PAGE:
Could the new rules fuse the two types of approach? One delegate suggested the regulations, because they were more risk based, required compliance professionals and heads of teams to “touch-base with fee earners much more so you can determine what sort of due diligence check you need to undertake centrally, so there almost needs to be more engagement”.
Port concurred, saying there could be a gap between policies held centrally and how they’re executed on the ground. There needs to be “a continuum between the policy and its execution”.
Much as firms seem to be accepting risk-based regulation in principle, several provisions in the new regulations raise very practical questions. Many in the audience were puzzled by the requirement to appoint a board level AML compliance officer if the firm’s size and the nature of its business made this “appropriate”.
“How do you identify a ‘board level’ compliance officer? What if you don’t have a board?” asked a member of the audience. The requirement, under regulation 21, raised a preliminary question: is the firm such that it should appoint one, and could this person be the existing money laundering reporting officer (MLRO)?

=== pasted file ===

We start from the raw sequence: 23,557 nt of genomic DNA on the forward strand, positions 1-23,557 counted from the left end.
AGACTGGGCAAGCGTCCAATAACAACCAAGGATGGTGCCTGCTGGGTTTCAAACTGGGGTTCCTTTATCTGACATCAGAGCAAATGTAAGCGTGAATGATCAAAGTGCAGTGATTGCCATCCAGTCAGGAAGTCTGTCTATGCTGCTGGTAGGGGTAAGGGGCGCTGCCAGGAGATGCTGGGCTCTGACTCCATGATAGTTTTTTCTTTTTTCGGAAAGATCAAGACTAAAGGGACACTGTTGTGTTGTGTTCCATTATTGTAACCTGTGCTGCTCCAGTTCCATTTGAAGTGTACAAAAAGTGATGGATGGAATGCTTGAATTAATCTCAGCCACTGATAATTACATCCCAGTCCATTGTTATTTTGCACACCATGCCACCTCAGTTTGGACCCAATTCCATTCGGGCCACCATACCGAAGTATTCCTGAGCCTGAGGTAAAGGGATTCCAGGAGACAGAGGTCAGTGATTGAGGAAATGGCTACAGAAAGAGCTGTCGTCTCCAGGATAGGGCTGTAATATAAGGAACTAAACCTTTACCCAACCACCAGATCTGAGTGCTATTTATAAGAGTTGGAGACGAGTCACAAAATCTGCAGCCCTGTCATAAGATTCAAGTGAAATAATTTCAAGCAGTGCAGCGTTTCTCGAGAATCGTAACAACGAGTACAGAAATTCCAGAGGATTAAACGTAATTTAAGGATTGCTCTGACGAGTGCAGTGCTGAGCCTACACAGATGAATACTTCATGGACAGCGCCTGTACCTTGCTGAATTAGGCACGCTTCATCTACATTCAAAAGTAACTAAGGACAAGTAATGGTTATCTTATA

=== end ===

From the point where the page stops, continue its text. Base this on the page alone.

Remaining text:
“Nothing is prescribed,” replied Calvert. “The key word is ‘the nature of the business’. In a smaller firm, it could be the MLRO if they are sufficiently senior and have access to the board or equivalent senior member of the management team.”
Smaller firms face a particular conundrum. By virtue of their size, there are simply not very many senior individuals to choose from. “There aren’t going to be that many firms clearly falling within the scope of regulation 21,” commented Hankin. “In a lot of firms, aside from the very large ones, we’re expecting the new compliance officer and the MLRO to be one and the same person.”